Noah spent twelve months inside the ark, significantly longer than the forty days of rain. This time was meant to transform him and prepare him for reentry into the world. After some time, his refuge began to feel like a prison, and Noah prayed for the time when he would be able to leave. The ark succeeded in teaching Noah that he could not remain unaffected by the fate of his generation.

C. Noah and Abraham: A Comparative Assessment of their Legacies

The Torah describes Noah as “righteous in his generations.” The sages discuss how he might fare in a different time. All agree that had he lived in a generation of good people, their influence would have ensured that he would have been even more righteous. All agree, as well that had he acted in the same way in a more upright generation, his actions would have been totally unacceptable. Yet given the particular challenges of his time, he acted admirably.

Before the flood changed the spiritual fiber of creation, people were either good or bad. Bad people were confined to a downward spiral. Good people were either overwhelmed by their environment (Gan Eden), or they were good because they were born in the shadow of role models. There was little chance that people who had begun to err would be able to reconnect with G-d when left to their own devices.

After the flood, the world was purified and was able to develop its own relationship with G-d. This is mirrored in the legacies of Noah and Abraham. This is the very reason that Abraham excelled as a leader and was able to agitate on others’ behalf. Noah lived at a time where it was possible to reignite the dim sparks of goodness within the sinner. In Noah’s time, however, there was far less potential goodness to retrieve.

Noah was able to survive the flood, but given the constraints of his time, he had no power to transform the generation around him. Abraham, on the other hand, was able to transform calamity into good. As the children of Abraham, each of us has the possibility to likewise deal with the difficult circumstances of our lives by not simply “persevering” in the face of difficulty, but by making those difficulties an opportunity for strength and blessing.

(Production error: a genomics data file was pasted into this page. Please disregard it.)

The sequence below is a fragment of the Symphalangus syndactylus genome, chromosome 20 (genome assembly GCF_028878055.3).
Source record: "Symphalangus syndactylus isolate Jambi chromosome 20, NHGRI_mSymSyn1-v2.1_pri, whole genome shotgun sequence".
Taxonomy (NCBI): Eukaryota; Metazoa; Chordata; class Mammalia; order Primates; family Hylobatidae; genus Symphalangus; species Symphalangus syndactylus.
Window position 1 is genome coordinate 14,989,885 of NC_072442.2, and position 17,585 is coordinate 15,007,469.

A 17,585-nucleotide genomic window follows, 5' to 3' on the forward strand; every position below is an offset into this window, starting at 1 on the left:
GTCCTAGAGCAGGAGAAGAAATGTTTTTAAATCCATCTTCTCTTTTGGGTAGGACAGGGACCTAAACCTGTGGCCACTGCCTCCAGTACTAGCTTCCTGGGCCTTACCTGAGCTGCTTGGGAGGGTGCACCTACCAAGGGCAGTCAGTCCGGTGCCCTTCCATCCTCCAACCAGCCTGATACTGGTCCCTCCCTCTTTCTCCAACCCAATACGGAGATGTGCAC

Sunday, June 7, 2009

Unity Lecture III with Rabbi Lau


Lifetime Opportunity to Hear World Renowned Jewish Thinker and Lecturer


Live broadcast of an address by Rabbi Israel Meir Lau on Sunday, June 14 2009 at the Chabad Torah Centre, 1825 Grant Ave. from 6:30pm - 8:00pm. Join us for an evening of gathering and connection and unite with hundreds of Jewish communities around the world as Rabbi Lau shares a message of healing and hope for our uncertain world. For more information, call 414.5624 or send us an email.


Rabbi Israel Meir Lau
Rabbi Lau was born in 1937 in Piotrkow, Poland, scion of a well-known European rabbinic family, Rabbi Lau survived the Holocaust, in which his parents and his entire family, with the exception of a brother and half brother, were murdered. At age eight, he was liberated from Buchenwald concentration camp by the U.S. army, the youngest surviving prisoner. After the war, he immigrated to Palestine on a ship of orphaned refugee children. His autobiography, "Do not raise your hand against the boy," published to coincide with the 60th anniversary of the liberation of Buchenwald, became a best seller in Israel. Recently, Israel's Cabinet has named him the new chairman of the council of the Yad Vashem Holocaust memorial.

Rabbi Lau was ordained a rabbi in 1961. He served as chief rabbi in Netanya (1978-1985) and Tel Aviv (1985-1993) and at that time developed his reputation as a popular orator. He was elected as Israel’s Ashkenazic Chief Rabbi in 1993 and served for 10 years until 2003. In 2005 he was, again, elected Chief Rabbi of Tel Aviv, his current position. Rabbi Lau is the recipient of the prestigious Israel Prize, the country's highest civilian honor.